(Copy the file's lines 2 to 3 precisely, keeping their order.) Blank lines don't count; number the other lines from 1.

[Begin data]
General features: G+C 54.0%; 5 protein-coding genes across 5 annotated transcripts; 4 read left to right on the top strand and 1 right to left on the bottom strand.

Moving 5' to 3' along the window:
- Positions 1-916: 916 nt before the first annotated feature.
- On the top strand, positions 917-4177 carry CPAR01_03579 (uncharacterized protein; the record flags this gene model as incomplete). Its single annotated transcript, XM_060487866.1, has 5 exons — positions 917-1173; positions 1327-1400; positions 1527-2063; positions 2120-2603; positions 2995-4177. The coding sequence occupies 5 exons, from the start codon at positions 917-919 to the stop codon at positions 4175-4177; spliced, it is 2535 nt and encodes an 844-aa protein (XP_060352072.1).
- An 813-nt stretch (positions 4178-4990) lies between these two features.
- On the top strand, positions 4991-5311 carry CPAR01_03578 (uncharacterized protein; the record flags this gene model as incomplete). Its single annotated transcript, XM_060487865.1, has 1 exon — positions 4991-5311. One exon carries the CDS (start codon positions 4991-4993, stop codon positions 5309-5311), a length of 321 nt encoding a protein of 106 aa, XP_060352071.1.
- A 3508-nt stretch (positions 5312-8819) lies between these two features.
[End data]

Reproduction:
Moving 5' to 3' along the window:
- Positions 1-916: 916 nt before the first annotated feature.